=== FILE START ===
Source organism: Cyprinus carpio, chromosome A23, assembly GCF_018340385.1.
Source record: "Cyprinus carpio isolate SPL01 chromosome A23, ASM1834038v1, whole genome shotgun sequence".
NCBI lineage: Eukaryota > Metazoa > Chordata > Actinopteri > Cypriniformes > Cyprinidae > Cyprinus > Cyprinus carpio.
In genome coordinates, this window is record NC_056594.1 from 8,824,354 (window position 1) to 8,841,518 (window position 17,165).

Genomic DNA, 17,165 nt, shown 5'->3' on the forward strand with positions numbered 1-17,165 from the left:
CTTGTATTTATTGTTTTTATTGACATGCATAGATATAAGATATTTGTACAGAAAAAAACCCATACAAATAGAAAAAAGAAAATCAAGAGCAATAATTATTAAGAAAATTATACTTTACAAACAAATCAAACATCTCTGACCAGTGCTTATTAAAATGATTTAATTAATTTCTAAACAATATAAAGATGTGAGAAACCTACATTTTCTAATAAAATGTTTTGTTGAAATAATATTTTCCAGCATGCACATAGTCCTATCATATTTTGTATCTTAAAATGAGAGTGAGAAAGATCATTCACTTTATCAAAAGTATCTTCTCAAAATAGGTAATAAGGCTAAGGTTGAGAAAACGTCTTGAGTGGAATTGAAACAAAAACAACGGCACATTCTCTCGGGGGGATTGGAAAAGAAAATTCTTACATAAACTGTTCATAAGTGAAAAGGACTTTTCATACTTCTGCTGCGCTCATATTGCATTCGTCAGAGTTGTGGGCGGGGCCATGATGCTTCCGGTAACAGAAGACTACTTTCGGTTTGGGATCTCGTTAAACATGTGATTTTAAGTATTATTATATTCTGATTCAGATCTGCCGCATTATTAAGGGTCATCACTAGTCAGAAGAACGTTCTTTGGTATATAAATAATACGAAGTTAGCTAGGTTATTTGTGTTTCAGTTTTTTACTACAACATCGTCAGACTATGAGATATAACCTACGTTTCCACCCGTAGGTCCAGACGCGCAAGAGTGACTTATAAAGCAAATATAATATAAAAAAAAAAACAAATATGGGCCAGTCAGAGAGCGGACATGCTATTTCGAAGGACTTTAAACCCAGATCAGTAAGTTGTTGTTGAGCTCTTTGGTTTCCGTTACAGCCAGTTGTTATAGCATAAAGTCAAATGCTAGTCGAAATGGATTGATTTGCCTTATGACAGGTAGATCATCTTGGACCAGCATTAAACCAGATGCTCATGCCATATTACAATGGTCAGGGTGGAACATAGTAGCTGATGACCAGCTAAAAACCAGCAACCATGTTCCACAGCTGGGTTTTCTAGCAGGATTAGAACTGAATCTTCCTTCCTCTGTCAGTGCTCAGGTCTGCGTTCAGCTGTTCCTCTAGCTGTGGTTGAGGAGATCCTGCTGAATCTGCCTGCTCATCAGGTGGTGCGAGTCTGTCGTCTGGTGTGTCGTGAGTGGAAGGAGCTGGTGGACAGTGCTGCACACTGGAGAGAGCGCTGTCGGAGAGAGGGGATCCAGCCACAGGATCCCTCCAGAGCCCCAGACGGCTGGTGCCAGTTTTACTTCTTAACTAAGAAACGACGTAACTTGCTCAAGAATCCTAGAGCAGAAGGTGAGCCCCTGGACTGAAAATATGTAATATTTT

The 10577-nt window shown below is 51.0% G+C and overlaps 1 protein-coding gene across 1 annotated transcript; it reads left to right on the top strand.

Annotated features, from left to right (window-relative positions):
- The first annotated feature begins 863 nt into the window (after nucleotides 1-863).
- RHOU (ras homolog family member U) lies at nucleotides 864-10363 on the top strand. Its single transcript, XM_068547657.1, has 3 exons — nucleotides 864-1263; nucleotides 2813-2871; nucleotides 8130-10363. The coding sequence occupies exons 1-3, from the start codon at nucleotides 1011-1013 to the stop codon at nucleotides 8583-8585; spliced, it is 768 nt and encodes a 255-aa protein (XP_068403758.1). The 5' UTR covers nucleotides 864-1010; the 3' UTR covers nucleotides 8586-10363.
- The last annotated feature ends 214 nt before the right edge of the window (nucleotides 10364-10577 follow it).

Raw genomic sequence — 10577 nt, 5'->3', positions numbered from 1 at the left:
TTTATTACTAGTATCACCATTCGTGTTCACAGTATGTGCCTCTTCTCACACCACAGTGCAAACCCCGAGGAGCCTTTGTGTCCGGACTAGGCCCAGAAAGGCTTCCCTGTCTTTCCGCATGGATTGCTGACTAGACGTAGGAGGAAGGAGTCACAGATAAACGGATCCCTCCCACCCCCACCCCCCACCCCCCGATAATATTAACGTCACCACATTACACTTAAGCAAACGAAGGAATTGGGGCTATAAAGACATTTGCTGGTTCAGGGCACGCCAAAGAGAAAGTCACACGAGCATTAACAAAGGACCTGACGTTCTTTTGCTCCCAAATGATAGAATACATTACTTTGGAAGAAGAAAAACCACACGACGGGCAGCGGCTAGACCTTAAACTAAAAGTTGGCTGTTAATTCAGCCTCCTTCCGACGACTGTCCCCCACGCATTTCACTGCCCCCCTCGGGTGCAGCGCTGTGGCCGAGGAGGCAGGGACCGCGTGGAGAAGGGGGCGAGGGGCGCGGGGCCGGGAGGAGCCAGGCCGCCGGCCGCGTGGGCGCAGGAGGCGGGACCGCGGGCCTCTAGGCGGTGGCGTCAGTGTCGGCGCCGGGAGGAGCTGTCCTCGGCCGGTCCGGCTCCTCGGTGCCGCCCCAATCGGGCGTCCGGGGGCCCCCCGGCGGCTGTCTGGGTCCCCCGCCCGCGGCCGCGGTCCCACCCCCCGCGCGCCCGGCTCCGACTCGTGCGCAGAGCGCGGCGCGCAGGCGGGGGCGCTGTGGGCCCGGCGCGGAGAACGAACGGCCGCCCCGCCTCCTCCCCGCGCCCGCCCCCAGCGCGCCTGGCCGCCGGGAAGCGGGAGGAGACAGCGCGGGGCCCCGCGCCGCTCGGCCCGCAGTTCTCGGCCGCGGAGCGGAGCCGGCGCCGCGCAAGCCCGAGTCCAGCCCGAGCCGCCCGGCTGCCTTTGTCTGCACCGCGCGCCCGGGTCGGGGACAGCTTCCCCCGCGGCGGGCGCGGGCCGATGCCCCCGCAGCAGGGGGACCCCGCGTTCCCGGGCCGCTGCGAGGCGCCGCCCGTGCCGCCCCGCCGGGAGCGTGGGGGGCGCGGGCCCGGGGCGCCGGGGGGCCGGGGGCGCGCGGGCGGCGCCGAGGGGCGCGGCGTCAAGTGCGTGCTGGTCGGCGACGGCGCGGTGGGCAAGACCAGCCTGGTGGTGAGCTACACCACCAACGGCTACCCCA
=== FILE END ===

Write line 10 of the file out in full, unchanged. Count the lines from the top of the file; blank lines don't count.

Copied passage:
- RHOU (ras homolog family member U) lies at nucleotides 864-10363 on the top strand. Its single transcript, XM_068547657.1, has 3 exons — nucleotides 864-1263; nucleotides 2813-2871; nucleotides 8130-10363. The coding sequence occupies exons 1-3, from the start codon at nucleotides 1011-1013 to the stop codon at nucleotides 8583-8585; spliced, it is 768 nt and encodes a 255-aa protein (XP_068403758.1). The 5' UTR covers nucleotides 864-1010; the 3' UTR covers nucleotides 8586-10363.